First of all, I had never spoken in front of an audience before. As a matter of fact I avoided doing exactly that all my life. But there I was, in front of a group of close to a hundred students telling them about myself and answering questions about stuttering for an hour… when I got it.
It wasn’t until that moment that I realized that a great Speech Pathologist like Dr. Freeman is not born, he/she is made. She had to get her knowledge somewhere, over many years, and it wasn’t until then, in front of those students, that I got that they didn’t know much about stuttering… yet. They were just some kids trying to figure out their careers like most people in college. To them, I was the expert, and I felt a deep responsibility to try my best to explain what I knew about it.
There are hundreds of Speech Pathologists who leave college every year, and some of them graduate without ever talking to a person who stutters. I feel that taking the time to talk to those students, even if it’s only for an hour or two, has the potential to spark their curiosity and lead them to understand better what it is like to have a stutter.
Since then, I have spent the last 9 years talking to every university that has been kind enough to invite me, and I will continue to do it as long as I have the time because I believe that an hour of my time has the potential to help a kid or adult with a stutter 5,10, 20 years down the road. I’ve seen it happen already, when students I talked to years ago reach out to me to thank me for my time when they have to treat somebody with a stutter.
Now, how does this relate to you? Well, I don’t know you, my lovely reader, but if you are here it is because you stutter, or you have an interest in stuttering, so you are in position to help the cause.
Obviously, I don’t expect you to follow my path. I always had a desire to speak in front of an audience, so giving me a stage to talk about something so uniquely mine felt like a dream come true. But, you can do the same on a smaller scale.
If you stutter, do you know how to explain it to others? If not, take a moment to educate yourself. The National Stuttering Association, The Stuttering Foundation, and of course, The International Stuttering Association, have many free resources available. Get comfortable with stuttering. This will take time, but I learned that the more comfortable you are with your identity, the less it bothers you when someone gets you wrong.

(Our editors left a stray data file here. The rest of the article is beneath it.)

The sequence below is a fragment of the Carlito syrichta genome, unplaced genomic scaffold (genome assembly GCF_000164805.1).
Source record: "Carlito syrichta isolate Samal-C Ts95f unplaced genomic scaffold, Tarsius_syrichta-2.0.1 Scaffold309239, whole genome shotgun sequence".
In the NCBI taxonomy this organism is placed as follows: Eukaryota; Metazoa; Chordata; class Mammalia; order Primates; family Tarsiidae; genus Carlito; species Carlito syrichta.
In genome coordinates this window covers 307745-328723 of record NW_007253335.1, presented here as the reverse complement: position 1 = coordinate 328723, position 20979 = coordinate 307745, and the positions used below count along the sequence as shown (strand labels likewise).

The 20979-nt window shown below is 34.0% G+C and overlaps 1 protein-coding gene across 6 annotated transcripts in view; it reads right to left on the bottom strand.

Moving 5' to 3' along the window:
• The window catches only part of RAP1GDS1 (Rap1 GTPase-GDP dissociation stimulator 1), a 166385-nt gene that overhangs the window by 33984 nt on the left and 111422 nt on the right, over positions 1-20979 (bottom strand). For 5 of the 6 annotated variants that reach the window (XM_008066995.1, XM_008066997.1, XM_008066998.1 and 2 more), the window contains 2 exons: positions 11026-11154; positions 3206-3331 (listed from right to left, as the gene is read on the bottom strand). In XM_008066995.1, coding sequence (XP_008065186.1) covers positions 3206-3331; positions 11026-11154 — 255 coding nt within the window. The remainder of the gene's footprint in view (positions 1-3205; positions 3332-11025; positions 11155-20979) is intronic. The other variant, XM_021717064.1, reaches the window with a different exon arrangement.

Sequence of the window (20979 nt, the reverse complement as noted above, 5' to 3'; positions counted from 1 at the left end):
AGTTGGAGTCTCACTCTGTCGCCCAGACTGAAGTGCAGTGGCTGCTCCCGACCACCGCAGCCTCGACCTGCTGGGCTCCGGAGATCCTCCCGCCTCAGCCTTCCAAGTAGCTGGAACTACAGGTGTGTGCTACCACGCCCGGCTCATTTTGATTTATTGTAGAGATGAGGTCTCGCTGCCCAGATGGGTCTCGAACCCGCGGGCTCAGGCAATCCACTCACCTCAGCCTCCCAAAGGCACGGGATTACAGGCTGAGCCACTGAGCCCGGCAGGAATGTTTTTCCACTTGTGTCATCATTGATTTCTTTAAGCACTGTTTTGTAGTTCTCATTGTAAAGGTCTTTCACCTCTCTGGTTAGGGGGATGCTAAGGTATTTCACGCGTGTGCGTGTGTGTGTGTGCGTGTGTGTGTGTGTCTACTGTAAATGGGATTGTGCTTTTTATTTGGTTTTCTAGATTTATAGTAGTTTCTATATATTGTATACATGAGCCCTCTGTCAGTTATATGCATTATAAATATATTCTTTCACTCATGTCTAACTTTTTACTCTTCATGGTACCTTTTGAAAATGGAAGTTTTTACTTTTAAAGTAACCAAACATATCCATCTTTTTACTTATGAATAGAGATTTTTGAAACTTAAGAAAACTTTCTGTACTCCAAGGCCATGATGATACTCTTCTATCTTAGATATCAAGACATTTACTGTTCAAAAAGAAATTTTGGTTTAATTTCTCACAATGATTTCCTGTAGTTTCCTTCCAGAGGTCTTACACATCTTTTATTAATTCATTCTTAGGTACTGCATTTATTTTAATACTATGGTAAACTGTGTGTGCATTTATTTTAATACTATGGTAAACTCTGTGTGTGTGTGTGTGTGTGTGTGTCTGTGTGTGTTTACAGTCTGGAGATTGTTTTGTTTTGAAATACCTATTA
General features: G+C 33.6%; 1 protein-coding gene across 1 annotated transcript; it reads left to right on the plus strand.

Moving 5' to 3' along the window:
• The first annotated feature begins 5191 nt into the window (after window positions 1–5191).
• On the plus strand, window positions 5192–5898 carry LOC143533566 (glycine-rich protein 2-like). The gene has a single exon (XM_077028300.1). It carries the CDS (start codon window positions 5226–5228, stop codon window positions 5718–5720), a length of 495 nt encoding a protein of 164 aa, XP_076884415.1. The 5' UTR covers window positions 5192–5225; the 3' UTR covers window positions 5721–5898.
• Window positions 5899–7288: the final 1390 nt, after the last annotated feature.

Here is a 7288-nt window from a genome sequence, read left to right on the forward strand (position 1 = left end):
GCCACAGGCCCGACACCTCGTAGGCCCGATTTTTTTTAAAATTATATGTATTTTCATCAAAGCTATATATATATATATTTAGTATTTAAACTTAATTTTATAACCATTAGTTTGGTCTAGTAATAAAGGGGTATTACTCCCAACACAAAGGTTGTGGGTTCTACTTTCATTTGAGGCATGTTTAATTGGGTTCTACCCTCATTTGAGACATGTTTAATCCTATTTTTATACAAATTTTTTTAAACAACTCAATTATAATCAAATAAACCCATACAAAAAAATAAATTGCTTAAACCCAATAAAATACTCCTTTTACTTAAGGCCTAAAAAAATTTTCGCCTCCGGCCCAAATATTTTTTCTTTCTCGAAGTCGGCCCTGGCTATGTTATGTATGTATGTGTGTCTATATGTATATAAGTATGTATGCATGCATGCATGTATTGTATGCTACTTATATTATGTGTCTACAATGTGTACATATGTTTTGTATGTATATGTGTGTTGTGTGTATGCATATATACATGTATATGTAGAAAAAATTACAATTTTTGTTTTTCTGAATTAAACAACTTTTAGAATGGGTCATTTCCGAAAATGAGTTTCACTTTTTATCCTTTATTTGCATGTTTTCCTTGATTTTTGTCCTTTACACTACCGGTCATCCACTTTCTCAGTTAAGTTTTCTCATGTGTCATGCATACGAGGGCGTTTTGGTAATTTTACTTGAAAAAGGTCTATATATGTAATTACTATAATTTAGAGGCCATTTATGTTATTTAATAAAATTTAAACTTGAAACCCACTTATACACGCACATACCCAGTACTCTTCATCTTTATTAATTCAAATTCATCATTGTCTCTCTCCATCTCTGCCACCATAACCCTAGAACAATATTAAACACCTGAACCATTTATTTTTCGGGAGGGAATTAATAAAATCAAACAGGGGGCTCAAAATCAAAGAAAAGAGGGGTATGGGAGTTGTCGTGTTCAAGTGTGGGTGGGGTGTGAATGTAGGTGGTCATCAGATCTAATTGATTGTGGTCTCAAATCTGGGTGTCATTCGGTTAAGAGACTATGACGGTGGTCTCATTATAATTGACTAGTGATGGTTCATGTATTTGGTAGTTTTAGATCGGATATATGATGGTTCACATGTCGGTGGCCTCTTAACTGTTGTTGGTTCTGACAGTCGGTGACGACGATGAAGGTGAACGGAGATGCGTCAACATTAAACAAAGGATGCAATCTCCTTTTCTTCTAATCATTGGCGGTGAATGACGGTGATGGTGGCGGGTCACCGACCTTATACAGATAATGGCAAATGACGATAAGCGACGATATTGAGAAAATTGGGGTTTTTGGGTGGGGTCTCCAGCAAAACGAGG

Over the years I learned that the more I opened myself to others about my stuttering and my struggles with it, the more empathy I experienced from the people around me, and the more they used my experiences and stories as a starting point when they encountered somebody else who stuttered in their daily lives.
Every time one of us volunteers to speak about stuttering, in any context, we have the opportunity to educate people and make it easier for the next one. You know how people that do CrossFit can’t stop talking about CrossFit? Become that person. Just with stuttering, and 95% less annoying.
Do something, do it consistently, and things will start to happen.
Finally, thanks to my work with universities, last year I was approached by a newly formed non-profit called To Be Like Me (TBLM), based in Dallas. TBLM was founded by three health professional (one of them an SLP) with a passion for spreading awareness and compassion for people with differences and disabilities. We have people with dyslexia, autism, chromosome differences, vision loss, hearing loss, with muscular dystrophy, … and 3 people like me, who stutter. They have formed a very special team of people from all walks of life, with the shared mission of educating people about what it is to be like us.
The program is designed for school aged children, and through in-person and online interactions, led by us, we create learning opportunities that foster empathy, compassion and a desire to be more inclusive.
It’s amazing seeing the curiosity of children when they meet somebody different. We always hear people say “kids are mean,” but they are not mean, they are just ignorant about the specific challenges that we face. But most of them want to learn, and it’s heartwarming seeing how, with just one hour in front of somebody different, they learn that we are all the same, and we all just want to be accepted, understood and loved.
I think these conversations can have an impact in future generations.
The truth is that if we do not explain, we can never be understood. So like I said years ago: start today, one conversation at a time.